Cook Inlet basin is a prolific hydrocarbon province that hosts Alaska's first commercial oil discovery — Swanson River field, discovered in 1957. Since Swanson River, a total of nine additional oil fields and 34 gas fields have been discovered in the basin, with most discoveries occurring before 1985. Despite this history of exploration activity, the basin remains underexplored, relative to most basins in the Lower 48 states that support commercial petroleum production, and few data regarding its petroleum geology and remaining potential are publicly available. The Cook Inlet basin analysis program was initiated in 2006 in response to a lack of relevant data in the public domain and, importantly, in response to projected shortfalls in the natural gas production necessary to meet the commercial and residential energy needs of south-central Alaska.
The primary goal of the Cook Inlet program is to produce framework geologic information about hydrocarbon systems essential for attracting new exploration interest in the basin. The program focuses on detailed field-based studies of the sedimentology and stratigraphy of economically significant formations that are currently producing oil and gas (Cenozoic nonmarine strata) or have the potential to host commercial hydrocarbons (Mesozoic marine strata). This work includes detailed analyses of reservoir quality and characterization of oil and gas source rocks. An important aspect of the program is to understand how and when these strata were deformed to produce hydrocarbon trapping structures, conduits for fluid migration, and fracture porosity. Comprehensive outcrop studies are supplemented by inch-to-mile geologic mapping of lithologies exposed along the basin periphery that help place the stratigraphic and structural observations at individual outcrops into a basin-scale framework. These results are integrated, when possible, with the subsurface geology in prospective regions of the basin using available seismic, core, and wireline log data, in an effort to maximize value to industry.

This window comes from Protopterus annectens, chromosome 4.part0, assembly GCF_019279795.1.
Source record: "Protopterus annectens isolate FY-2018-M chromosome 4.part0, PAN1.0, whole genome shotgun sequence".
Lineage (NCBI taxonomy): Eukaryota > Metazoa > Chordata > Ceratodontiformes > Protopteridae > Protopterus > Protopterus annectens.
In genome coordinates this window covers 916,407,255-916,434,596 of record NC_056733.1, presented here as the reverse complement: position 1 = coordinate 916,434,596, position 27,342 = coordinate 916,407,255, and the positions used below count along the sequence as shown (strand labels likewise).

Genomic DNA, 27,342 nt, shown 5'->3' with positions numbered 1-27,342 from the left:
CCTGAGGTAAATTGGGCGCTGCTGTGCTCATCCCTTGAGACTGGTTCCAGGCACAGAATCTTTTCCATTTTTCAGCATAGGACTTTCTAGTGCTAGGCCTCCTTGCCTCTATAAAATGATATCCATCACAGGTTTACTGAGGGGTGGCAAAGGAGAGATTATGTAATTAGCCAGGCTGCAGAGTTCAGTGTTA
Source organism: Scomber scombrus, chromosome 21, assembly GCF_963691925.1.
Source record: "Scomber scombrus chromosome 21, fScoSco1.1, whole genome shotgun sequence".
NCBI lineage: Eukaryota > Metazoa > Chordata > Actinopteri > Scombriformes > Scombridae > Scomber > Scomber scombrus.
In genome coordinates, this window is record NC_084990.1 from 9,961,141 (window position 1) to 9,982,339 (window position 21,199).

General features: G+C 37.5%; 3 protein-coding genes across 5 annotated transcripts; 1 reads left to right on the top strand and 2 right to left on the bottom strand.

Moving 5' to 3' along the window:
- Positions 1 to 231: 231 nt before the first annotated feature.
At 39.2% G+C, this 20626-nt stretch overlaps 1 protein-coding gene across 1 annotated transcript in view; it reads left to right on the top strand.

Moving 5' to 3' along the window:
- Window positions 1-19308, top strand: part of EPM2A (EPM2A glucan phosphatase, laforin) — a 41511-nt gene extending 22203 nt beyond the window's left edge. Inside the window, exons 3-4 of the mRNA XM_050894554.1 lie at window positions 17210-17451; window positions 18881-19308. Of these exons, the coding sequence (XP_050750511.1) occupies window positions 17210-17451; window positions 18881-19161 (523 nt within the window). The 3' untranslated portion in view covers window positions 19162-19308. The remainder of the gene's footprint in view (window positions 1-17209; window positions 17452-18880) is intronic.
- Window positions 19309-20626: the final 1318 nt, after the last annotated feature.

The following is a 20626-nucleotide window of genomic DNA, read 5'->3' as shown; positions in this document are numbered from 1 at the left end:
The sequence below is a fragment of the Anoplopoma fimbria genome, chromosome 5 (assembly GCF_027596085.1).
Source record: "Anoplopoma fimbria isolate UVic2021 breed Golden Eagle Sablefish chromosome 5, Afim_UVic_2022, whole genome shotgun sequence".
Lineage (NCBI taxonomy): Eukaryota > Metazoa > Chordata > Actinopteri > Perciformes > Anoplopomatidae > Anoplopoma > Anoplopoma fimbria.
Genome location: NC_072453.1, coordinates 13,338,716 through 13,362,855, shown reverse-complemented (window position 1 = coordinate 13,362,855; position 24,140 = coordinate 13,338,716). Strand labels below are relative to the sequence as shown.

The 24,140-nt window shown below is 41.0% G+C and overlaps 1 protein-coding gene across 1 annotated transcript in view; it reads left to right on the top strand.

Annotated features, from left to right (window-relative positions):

View toward the southwest showing outcrops of the Middle Jurassic Red Glacier Formation at its type section north of Red Glacier. Organic-rich mudstones in this formation in the subsurface are thought to be the source for oil in upper Cook Inlet fields. Iliamna Volcano is visible in the upper right corner of the image. Photo credit: David L. LePain, DGGS.